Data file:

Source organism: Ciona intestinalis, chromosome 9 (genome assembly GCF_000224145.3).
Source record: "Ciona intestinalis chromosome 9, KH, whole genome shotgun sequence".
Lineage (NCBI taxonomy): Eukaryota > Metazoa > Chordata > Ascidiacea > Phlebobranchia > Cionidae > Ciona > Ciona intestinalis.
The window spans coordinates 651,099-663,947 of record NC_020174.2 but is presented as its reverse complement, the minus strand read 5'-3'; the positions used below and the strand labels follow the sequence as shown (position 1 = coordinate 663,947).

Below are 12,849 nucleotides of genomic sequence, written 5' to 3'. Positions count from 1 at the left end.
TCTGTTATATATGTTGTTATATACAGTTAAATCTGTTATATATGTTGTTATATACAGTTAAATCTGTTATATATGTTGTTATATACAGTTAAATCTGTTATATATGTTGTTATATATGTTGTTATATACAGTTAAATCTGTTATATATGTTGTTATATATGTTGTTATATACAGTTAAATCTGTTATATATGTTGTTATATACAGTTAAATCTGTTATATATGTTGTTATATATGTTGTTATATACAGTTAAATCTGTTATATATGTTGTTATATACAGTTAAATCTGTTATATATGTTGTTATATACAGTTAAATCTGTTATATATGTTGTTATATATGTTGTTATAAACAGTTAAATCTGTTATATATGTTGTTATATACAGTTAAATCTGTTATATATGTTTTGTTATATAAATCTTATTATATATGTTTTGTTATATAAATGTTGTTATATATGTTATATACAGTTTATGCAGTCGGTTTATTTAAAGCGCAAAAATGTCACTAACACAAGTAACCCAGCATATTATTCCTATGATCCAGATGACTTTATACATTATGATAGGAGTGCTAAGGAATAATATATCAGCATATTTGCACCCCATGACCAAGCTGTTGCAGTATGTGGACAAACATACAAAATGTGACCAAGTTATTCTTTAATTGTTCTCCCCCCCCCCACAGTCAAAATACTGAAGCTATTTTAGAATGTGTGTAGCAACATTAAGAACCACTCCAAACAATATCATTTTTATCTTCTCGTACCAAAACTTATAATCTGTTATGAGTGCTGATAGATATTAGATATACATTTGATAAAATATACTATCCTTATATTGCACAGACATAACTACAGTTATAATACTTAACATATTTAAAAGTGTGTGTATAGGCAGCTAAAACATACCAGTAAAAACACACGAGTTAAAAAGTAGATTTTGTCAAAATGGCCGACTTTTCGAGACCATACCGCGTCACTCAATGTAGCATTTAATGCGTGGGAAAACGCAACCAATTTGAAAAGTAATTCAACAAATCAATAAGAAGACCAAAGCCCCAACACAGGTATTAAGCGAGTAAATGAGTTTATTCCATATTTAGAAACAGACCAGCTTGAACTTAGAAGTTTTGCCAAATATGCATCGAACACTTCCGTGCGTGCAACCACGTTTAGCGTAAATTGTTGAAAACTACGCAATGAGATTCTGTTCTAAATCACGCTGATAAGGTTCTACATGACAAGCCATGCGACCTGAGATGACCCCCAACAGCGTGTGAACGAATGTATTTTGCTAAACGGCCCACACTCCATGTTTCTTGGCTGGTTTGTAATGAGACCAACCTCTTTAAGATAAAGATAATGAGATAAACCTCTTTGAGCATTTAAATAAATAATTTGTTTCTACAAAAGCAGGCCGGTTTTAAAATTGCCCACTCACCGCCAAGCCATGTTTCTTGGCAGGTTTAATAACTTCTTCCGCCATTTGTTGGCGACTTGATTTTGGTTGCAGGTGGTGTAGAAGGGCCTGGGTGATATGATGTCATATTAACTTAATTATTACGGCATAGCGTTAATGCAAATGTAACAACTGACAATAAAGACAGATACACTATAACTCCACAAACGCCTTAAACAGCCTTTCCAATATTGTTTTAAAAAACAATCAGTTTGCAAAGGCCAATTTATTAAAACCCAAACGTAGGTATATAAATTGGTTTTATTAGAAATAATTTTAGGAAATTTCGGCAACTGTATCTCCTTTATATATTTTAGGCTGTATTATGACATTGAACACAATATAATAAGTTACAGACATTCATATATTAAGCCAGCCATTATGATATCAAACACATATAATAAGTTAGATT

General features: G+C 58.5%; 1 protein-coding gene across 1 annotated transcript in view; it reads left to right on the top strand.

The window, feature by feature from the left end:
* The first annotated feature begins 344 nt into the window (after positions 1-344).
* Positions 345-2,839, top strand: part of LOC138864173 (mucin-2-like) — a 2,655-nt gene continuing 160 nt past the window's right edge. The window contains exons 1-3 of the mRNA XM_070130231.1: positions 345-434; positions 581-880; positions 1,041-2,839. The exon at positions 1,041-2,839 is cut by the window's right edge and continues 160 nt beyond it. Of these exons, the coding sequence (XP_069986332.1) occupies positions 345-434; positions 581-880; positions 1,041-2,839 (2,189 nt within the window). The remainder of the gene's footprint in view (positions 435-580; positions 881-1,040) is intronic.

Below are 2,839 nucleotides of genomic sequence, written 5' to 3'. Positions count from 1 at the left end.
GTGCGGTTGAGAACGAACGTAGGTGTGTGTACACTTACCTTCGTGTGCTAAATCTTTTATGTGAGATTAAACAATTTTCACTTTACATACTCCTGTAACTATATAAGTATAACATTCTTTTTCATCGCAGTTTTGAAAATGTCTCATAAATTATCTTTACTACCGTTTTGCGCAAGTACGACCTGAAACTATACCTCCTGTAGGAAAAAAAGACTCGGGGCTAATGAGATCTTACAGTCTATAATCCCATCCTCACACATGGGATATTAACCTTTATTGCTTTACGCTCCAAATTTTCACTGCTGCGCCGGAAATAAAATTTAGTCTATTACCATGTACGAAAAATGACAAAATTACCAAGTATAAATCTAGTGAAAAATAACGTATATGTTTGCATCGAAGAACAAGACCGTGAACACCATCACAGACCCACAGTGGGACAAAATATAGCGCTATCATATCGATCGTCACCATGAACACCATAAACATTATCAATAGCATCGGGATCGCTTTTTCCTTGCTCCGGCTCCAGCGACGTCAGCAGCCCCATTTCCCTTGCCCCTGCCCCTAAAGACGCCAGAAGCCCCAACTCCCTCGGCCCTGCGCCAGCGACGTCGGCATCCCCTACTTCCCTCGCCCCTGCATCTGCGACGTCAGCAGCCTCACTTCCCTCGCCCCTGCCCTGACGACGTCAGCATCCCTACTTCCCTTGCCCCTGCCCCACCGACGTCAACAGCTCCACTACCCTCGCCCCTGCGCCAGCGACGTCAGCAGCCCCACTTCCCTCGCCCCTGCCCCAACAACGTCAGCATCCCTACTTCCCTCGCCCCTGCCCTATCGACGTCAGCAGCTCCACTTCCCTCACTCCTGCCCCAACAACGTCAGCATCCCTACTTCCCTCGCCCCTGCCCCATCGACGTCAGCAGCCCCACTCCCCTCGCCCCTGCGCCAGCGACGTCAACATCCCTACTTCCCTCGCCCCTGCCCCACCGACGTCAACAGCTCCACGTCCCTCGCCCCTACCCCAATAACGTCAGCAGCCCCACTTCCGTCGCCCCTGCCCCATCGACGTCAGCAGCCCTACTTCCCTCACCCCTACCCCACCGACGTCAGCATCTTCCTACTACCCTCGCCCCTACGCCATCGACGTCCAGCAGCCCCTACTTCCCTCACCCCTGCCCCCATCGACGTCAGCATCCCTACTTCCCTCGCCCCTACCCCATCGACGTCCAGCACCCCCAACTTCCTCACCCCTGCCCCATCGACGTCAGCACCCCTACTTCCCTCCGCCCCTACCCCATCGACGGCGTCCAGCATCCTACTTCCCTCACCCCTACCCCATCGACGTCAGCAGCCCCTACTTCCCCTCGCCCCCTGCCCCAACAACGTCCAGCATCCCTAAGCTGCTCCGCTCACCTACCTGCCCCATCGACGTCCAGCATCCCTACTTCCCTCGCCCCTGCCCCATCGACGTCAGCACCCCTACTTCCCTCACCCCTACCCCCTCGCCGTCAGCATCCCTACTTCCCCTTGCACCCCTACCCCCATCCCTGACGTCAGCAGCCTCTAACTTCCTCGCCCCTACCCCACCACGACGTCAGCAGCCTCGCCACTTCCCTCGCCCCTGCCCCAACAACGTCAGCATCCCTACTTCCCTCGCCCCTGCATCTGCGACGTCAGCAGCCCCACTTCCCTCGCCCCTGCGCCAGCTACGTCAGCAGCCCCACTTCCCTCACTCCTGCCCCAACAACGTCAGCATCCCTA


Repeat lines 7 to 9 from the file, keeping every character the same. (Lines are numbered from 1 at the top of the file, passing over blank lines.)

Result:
General features: G+C 58.5%; 1 protein-coding gene across 1 annotated transcript in view; it reads left to right on the top strand.

The window, feature by feature from the left end:
* The first annotated feature begins 344 nt into the window (after positions 1-344).